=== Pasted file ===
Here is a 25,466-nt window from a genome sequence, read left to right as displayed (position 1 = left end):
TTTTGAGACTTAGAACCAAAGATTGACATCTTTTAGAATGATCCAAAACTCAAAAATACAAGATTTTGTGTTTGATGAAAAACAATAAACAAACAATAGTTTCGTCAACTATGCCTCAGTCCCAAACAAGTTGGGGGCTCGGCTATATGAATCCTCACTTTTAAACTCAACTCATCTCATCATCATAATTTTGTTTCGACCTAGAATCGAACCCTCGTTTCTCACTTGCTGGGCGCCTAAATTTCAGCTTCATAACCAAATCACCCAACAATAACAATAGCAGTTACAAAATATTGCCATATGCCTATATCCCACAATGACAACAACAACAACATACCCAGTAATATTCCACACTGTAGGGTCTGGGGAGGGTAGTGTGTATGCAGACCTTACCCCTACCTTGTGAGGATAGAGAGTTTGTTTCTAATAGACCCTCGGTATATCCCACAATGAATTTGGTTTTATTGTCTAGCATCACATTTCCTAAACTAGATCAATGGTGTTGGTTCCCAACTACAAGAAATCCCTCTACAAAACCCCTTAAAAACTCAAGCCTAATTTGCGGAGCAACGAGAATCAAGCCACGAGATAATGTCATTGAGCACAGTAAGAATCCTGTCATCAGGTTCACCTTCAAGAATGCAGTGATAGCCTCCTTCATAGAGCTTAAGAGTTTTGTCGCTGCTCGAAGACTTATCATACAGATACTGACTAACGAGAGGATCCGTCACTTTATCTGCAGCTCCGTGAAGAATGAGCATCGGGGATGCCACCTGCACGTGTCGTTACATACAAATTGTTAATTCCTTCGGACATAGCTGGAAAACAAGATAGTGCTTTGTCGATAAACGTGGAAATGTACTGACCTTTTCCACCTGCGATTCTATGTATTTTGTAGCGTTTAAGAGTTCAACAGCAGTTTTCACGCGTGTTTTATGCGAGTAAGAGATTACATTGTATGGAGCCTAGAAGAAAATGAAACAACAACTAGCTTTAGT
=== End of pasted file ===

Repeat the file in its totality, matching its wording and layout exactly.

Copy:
Here is a 25,466-nt window from a genome sequence, read left to right as displayed (position 1 = left end):
TTTTGAGACTTAGAACCAAAGATTGACATCTTTTAGAATGATCCAAAACTCAAAAATACAAGATTTTGTGTTTGATGAAAAACAATAAACAAACAATAGTTTCGTCAACTATGCCTCAGTCCCAAACAAGTTGGGGGCTCGGCTATATGAATCCTCACTTTTAAACTCAACTCATCTCATCATCATAATTTTGTTTCGACCTAGAATCGAACCCTCGTTTCTCACTTGCTGGGCGCCTAAATTTCAGCTTCATAACCAAATCACCCAACAATAACAATAGCAGTTACAAAATATTGCCATATGCCTATATCCCACAATGACAACAACAACAACATACCCAGTAATATTCCACACTGTAGGGTCTGGGGAGGGTAGTGTGTATGCAGACCTTACCCCTACCTTGTGAGGATAGAGAGTTTGTTTCTAATAGACCCTCGGTATATCCCACAATGAATTTGGTTTTATTGTCTAGCATCACATTTCCTAAACTAGATCAATGGTGTTGGTTCCCAACTACAAGAAATCCCTCTACAAAACCCCTTAAAAACTCAAGCCTAATTTGCGGAGCAACGAGAATCAAGCCACGAGATAATGTCATTGAGCACAGTAAGAATCCTGTCATCAGGTTCACCTTCAAGAATGCAGTGATAGCCTCCTTCATAGAGCTTAAGAGTTTTGTCGCTGCTCGAAGACTTATCATACAGATACTGACTAACGAGAGGATCCGTCACTTTATCTGCAGCTCCGTGAAGAATGAGCATCGGGGATGCCACCTGCACGTGTCGTTACATACAAATTGTTAATTCCTTCGGACATAGCTGGAAAACAAGATAGTGCTTTGTCGATAAACGTGGAAATGTACTGACCTTTTCCACCTGCGATTCTATGTATTTTGTAGCGTTTAAGAGTTCAACAGCAGTTTTCACGCGTGTTTTATGCGAGTAAGAGATTACATTGTATGGAGCCTAGAAGAAAATGAAACAACAACTAGCTTTAGT